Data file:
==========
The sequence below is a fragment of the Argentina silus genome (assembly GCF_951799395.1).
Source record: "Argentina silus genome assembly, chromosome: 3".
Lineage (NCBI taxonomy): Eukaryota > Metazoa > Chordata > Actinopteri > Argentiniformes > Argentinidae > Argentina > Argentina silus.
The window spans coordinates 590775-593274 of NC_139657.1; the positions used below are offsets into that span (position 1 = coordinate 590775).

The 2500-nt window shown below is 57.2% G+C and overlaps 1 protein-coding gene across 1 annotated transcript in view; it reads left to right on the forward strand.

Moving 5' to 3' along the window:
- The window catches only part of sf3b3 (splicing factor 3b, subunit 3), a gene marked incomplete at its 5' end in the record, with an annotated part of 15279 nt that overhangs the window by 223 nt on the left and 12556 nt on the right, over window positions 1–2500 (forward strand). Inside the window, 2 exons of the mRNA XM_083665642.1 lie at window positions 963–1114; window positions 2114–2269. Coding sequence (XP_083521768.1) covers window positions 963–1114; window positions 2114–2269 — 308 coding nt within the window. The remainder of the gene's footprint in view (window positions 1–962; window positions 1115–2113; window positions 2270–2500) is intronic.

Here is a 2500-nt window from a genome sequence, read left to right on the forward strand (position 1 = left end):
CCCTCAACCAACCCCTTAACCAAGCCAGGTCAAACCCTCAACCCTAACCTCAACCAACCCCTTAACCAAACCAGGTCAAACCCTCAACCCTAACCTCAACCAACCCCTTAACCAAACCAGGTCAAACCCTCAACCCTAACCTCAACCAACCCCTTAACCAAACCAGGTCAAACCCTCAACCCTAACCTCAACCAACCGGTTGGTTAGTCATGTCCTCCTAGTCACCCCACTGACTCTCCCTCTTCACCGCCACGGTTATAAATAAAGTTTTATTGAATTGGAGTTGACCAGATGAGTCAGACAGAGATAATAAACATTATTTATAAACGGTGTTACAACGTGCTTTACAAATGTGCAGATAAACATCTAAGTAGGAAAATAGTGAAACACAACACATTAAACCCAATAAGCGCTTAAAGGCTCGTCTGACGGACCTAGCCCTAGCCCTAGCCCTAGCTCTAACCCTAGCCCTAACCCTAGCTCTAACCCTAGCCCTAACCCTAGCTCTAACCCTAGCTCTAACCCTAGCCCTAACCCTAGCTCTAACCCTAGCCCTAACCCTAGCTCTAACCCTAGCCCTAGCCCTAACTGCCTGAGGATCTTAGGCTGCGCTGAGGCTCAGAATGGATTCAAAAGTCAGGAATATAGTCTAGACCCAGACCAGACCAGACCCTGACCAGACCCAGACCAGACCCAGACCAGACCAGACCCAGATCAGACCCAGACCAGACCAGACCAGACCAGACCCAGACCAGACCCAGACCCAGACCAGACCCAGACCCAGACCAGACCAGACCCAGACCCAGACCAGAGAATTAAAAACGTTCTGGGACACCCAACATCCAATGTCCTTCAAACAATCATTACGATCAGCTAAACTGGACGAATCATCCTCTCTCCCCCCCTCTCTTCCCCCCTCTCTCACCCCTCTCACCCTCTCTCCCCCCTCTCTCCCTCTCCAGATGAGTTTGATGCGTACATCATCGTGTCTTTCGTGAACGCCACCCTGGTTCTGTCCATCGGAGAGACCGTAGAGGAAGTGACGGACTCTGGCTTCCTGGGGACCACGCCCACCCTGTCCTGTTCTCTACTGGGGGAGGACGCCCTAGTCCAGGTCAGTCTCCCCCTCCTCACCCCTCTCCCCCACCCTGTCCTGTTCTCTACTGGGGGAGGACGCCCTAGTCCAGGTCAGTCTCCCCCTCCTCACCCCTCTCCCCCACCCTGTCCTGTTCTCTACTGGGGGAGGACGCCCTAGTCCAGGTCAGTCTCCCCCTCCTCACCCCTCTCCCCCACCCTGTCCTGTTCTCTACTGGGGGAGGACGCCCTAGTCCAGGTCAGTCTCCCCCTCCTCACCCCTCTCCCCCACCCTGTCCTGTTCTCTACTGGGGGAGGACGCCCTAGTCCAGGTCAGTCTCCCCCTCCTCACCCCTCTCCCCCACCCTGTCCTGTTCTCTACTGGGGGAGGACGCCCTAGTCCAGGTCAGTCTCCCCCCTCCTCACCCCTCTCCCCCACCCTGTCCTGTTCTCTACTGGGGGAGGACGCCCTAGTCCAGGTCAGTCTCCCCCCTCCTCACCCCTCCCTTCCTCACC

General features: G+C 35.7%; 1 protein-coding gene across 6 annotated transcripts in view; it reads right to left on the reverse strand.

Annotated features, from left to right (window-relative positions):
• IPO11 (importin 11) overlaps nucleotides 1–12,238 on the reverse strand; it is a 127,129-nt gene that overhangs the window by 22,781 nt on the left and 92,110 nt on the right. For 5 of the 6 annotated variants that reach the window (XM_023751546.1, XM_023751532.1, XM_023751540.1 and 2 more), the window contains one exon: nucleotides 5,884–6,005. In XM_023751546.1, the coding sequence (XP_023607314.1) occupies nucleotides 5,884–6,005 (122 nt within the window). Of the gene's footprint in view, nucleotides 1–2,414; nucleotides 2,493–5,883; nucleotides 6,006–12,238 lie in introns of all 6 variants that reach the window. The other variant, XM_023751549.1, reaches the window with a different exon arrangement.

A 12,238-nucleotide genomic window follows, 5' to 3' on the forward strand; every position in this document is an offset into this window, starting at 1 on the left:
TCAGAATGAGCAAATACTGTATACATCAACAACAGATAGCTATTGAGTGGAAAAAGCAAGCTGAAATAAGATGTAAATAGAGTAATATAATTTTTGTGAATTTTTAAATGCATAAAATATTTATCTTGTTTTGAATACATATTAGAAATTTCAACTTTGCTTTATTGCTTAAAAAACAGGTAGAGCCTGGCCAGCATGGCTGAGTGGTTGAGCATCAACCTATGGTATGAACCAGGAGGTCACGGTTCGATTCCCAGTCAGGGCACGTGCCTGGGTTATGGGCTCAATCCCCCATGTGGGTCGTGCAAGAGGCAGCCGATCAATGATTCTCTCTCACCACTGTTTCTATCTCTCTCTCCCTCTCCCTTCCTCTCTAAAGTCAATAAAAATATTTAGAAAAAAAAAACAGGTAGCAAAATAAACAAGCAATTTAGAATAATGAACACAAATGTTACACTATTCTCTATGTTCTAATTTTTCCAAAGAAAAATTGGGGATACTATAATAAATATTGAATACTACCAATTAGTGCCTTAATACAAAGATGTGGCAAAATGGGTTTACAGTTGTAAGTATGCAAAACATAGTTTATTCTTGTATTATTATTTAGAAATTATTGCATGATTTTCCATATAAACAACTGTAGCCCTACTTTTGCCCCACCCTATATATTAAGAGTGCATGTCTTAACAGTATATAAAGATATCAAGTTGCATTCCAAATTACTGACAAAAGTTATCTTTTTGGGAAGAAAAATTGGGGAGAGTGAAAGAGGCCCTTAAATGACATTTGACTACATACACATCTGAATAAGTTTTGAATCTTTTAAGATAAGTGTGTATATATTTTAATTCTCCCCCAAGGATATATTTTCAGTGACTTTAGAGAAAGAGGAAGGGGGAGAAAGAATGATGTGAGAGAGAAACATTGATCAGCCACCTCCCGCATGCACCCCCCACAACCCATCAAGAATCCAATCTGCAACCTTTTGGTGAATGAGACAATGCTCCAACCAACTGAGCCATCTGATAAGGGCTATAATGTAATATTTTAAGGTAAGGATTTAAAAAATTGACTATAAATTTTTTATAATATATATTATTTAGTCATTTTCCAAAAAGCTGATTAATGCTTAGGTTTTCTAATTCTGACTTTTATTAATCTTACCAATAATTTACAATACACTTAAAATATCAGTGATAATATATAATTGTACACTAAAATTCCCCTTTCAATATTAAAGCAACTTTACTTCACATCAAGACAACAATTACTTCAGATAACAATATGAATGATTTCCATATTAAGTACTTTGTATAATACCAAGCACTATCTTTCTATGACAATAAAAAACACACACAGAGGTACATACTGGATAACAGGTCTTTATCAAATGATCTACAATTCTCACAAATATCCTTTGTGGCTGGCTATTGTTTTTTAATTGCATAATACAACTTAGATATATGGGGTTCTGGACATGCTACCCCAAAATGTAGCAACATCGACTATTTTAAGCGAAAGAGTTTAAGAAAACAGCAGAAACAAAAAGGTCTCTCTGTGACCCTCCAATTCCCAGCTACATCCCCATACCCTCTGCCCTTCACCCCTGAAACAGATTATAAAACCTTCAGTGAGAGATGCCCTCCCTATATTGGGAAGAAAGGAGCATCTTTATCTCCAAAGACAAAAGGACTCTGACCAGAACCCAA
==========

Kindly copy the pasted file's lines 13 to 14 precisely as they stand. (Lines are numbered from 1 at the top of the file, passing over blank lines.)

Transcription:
A 12,238-nucleotide genomic window follows, 5' to 3' on the forward strand; every position in this document is an offset into this window, starting at 1 on the left:
TCAGAATGAGCAAATACTGTATACATCAACAACAGATAGCTATTGAGTGGAAAAAGCAAGCTGAAATAAGATGTAAATAGAGTAATATAATTTTTGTGAATTTTTAAATGCATAAAATATTTATCTTGTTTTGAATACATATTAGAAATTTCAACTTTGCTTTATTGCTTAAAAAACAGGTAGAGCCTGGCCAGCATGGCTGAGTGGTTGAGCATCAACCTATGGTATGAACCAGGAGGTCACGGTTCGATTCCCAGTCAGGGCACGTGCCTGGGTTATGGGCTCAATCCCCCATGTGGGTCGTGCAAGAGGCAGCCGATCAATGATTCTCTCTCACCACTGTTTCTATCTCTCTCTCCCTCTCCCTTCCTCTCTAAAGTCAATAAAAATATTTAGAAAAAAAAAACAGGTAGCAAAATAAACAAGCAATTTAGAATAATGAACACAAATGTTACACTATTCTCTATGTTCTAATTTTTCCAAAGAAAAATTGGGGATACTATAATAAATATTGAATACTACCAATTAGTGCCTTAATACAAAGATGTGGCAAAATGGGTTTACAGTTGTAAGTATGCAAAACATAGTTTATTCTTGTATTATTATTTAGAAATTATTGCATGATTTTCCATATAAACAACTGTAGCCCTACTTTTGCCCCACCCTATATATTAAGAGTGCATGTCTTAACAGTATATAAAGATATCAAGTTGCATTCCAAATTACTGACAAAAGTTATCTTTTTGGGAAGAAAAATTGGGGAGAGTGAAAGAGGCCCTTAAATGACATTTGACTACATACACATCTGAATAAGTTTTGAATCTTTTAAGATAAGTGTGTATATATTTTAATTCTCCCCCAAGGATATATTTTCAGTGACTTTAGAGAAAGAGGAAGGGGGAGAAAGAATGATGTGAGAGAGAAACATTGATCAGCCACCTCCCGCATGCACCCCCCACAACCCATCAAGAATCCAATCTGCAACCTTTTGGTGAATGAGACAATGCTCCAACCAACTGAGCCATCTGATAAGGGCTATAATGTAATATTTTAAGGTAAGGATTTAAAAAATTGACTATAAATTTTTTATAATATATATTATTTAGTCATTTTCCAAAAAGCTGATTAATGCTTAGGTTTTCTAATTCTGACTTTTATTAATCTTACCAATAATTTACAATACACTTAAAATATCAGTGATAATATATAATTGTACACTAAAATTCCCCTTTCAATATTAAAGCAACTTTACTTCACATCAAGACAACAATTACTTCAGATAACAATATGAATGATTTCCATATTAAGTACTTTGTATAATACCAAGCACTATCTTTCTATGACAATAAAAAACACACACAGAGGTACATACTGGATAACAGGTCTTTATCAAATGATCTACAATTCTCACAAATATCCTTTGTGGCTGGCTATTGTTTTTTAATTGCATAATACAACTTAGATATATGGGGTTCTGGACATGCTACCCCAAAATGTAGCAACATCGACTATTTTAAGCGAAAGAGTTTAAGAAAACAGCAGAAACAAAAAGGTCTCTCTGTGACCCTCCAATTCCCAGCTACATCCCCATACCCTCTGCCCTTCACCCCTGAAACAGATTATAAAACCTTCAGTGAGAGATGCCCTCCCTATATTGGGAAGAAAGGAGCATCTTTATCTCCAAAGACAAAAGGACTCTGACCAGAACCCAA